It is also possible that there is nothing to learn from this mistake and that it was just, well, a mistake. In which case, there is nothing you can say that is for anyone's benefit other than yourself, and in those situations, it really is just better to say nothing. This can take a lot of discipline, because it's hard not to express those sorts of feelings right when they're hitting you the hardest. But it's worth it. If it's a repeated issue that's really affecting things, there are two options: 1. address it later during a performance review, or 2. don't. Often, with those sorts of issues, there's honestly not much difference in outcome between these options, so maybe it's just better to go with 2.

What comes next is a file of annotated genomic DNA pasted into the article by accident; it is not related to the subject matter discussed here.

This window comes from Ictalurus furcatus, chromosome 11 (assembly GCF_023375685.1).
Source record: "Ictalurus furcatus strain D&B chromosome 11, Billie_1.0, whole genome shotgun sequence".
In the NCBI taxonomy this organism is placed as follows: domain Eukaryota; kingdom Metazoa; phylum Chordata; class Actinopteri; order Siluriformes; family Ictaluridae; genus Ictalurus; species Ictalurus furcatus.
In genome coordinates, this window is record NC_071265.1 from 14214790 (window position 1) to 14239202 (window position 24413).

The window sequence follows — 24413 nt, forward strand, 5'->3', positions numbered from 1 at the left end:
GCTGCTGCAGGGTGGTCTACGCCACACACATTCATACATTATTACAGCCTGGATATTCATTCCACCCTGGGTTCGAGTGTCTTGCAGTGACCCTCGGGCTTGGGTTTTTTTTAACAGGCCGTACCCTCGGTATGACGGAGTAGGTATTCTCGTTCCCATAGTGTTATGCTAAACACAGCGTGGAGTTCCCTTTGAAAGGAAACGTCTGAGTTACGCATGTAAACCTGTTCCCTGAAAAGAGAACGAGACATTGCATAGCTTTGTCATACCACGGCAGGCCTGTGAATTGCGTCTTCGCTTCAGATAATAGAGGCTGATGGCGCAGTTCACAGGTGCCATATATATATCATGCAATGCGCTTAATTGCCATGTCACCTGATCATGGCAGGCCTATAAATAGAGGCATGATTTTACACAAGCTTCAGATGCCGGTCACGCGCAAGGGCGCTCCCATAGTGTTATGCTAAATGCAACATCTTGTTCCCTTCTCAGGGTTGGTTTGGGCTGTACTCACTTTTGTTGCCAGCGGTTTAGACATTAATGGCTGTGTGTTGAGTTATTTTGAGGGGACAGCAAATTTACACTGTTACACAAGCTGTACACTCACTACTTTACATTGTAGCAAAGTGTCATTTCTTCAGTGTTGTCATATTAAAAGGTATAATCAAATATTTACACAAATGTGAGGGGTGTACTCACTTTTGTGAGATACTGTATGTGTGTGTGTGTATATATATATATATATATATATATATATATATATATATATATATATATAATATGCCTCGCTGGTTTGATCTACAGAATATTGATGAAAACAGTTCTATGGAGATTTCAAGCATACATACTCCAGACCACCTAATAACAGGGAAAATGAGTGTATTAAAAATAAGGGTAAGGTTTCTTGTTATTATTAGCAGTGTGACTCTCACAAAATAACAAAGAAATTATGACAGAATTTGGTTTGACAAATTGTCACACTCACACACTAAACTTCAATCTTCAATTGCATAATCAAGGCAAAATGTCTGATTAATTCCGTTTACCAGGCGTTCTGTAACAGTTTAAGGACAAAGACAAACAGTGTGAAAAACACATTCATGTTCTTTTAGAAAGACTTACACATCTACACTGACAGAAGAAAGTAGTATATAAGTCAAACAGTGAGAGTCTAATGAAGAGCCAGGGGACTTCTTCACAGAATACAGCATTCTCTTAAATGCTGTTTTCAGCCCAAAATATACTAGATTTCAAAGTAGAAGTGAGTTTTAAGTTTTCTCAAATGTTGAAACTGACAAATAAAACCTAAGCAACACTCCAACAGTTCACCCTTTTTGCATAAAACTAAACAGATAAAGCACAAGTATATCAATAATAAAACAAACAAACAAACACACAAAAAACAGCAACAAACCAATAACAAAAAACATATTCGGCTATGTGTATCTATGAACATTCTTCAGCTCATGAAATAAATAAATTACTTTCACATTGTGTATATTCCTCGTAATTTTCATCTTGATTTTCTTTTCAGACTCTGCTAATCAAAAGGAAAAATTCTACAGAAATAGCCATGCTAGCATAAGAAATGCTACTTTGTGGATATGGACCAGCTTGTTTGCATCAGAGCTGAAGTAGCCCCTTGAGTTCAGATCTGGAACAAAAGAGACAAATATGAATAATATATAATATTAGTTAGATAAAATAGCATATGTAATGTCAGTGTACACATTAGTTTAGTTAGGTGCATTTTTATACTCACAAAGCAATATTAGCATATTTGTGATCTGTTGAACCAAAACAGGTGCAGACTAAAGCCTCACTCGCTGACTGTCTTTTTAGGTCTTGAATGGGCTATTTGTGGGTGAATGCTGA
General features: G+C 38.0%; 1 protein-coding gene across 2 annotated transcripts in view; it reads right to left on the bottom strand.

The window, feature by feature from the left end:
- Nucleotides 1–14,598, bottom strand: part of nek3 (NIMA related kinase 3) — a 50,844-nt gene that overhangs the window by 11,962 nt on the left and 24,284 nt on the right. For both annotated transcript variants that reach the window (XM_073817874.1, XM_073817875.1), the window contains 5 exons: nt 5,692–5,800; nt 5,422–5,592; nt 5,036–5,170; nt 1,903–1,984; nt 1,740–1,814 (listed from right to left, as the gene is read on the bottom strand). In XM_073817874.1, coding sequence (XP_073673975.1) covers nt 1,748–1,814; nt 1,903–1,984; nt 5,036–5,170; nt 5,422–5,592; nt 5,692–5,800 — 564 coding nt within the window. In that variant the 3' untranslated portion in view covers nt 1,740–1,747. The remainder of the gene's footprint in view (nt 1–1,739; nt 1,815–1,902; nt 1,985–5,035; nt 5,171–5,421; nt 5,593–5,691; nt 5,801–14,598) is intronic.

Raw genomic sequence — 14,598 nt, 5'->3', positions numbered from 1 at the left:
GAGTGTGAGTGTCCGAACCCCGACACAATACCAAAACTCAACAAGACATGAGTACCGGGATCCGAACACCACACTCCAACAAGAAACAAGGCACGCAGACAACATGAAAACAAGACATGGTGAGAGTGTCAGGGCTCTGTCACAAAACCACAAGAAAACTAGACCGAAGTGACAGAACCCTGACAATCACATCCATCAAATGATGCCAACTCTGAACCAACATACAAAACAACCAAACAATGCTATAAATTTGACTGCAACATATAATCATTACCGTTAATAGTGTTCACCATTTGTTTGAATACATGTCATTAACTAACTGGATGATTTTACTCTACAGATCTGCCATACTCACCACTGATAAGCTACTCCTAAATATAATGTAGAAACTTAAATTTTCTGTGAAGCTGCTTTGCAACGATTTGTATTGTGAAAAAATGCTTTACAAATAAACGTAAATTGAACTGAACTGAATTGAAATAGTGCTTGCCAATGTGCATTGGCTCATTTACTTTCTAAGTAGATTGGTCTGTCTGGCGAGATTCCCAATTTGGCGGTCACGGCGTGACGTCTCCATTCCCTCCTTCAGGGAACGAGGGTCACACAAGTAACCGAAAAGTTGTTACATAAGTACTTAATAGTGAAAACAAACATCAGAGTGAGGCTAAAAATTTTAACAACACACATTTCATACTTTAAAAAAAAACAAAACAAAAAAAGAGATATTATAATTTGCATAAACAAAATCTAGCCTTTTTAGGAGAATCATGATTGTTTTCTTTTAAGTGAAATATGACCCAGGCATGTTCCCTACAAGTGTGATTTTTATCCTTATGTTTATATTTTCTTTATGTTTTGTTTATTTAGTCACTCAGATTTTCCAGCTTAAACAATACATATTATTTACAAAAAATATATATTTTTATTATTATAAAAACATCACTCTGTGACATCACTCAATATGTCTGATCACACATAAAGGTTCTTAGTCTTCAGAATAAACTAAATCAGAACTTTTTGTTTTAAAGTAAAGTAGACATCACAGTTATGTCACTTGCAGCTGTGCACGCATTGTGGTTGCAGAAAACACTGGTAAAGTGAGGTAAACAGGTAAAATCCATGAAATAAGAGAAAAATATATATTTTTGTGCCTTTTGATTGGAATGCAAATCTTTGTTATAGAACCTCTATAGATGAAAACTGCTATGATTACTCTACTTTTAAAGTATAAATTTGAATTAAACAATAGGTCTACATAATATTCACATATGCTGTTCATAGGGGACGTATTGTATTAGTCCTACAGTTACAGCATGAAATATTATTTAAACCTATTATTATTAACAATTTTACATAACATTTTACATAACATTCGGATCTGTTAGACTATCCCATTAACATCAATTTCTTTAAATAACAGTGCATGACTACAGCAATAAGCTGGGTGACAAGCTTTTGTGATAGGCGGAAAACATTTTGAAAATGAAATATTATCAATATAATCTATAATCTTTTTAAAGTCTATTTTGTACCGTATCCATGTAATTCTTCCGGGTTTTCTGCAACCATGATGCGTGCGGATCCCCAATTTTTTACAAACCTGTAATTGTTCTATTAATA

Another common category of negative communication are all the sundry versions of "I told you so". This is obviously something you say for your own benefit rather than the other person, and indeed it is so clearly accusatory that most folks know not to say this specific phrase. But I think this is just one of a class of what I call "scorekeeping" statements, which are ones that serve only to remind people of who was right or wrong. Like "But I thought we agreed to…" or "Last time I was supposed to…" They're very tempting, because as scientists we are in the business of telling each other that we're right and wrong, but when you're working with someone in the lab, scoring these types of points is corrosive in the long term. Just remember that the next time your PI asks you to change the figure back the other way around for the 4th time… :)